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Georgian besom for ethnic minorities2012-10-10 10:47
The issue of political, economic and cultural freedoms of national minorities, particularly the Armenians, has always been and remains important for Georgia. Recently new Prime Minister Bidzina Ivanishvili added fuel to the fire, saying "why do the Armenians live in Georgia while their homeland is close". It is still unclear what will be the policy towards ethnic minorities now, after the election. In recent years, this policy "is as much similar to the declared official policy, as a besom is similar to a rose", said the expert Karen Elchyan.
For years, the relevance of the problem of Georgian Armenians was "supported" by the actions of the authorities, aimed at putting pressure on politically active elements: for example, those who stood for granting legal status to the Georgian Diocese of the Armenian Apostolic Church (AAC), for the promotion of the teaching in the local Armenian schools in Armenian, as well as for granting the Armenian language the regional status.
In general, despite the importance of the problem, active discussions around it are phased and cyclical in nature, which is mainly connected to the powerful "pushes" both from outside the country and within it. Another significant reason for the activation of this topic was the parliamentary election, won by Bidzina Ivashnivili's "Georgian Dream". Ivanishvili's bloc, at least during the campaign, overaccentuated the idea of civil equality, unity and ethnic harmony.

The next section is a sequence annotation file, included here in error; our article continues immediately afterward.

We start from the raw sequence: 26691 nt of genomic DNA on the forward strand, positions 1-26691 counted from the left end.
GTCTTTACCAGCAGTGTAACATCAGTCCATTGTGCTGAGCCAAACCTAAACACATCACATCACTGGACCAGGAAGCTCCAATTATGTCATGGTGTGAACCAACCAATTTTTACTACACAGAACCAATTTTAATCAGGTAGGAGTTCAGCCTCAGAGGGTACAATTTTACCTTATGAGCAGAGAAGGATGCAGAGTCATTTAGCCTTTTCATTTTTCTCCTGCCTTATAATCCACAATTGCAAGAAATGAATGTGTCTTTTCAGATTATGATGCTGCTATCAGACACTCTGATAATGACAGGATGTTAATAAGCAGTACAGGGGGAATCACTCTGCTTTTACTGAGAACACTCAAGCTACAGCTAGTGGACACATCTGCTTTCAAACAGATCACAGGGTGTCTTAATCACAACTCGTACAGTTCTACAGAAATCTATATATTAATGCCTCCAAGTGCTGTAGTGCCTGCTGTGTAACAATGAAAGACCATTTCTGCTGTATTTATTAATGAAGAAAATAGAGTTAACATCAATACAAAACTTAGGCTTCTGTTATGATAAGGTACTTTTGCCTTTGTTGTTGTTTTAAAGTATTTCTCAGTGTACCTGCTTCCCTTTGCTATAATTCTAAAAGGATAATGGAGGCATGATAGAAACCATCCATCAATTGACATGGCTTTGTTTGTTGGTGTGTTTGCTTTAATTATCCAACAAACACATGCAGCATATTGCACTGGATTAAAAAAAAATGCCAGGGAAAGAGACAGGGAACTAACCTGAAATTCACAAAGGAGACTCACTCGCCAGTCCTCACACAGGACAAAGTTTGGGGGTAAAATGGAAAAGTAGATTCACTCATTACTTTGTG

However, despite campaign slogans, leader of the "Georgian Dream" has recently made a rather provocative statement in an interview to The New Times saying "why do the Armenians live in Georgia while their homeland is close". Thus he has opened a new ground for discussions about the problems of ethnic minorities in Georgia, especially the Armenians. Of course, the application was soon disclaimed. Ivanishvili said it was "taken out of context and presented in a false light".
In the pre-election period, the population of Javakheti (Armenian-populated region of Georgia - Ed.) was pretty politically inactive. Javakhk residents were quite indifferent to the election, which is the result of skepticism towards the institution of elections in general, as well as pressure on the part of the security forces.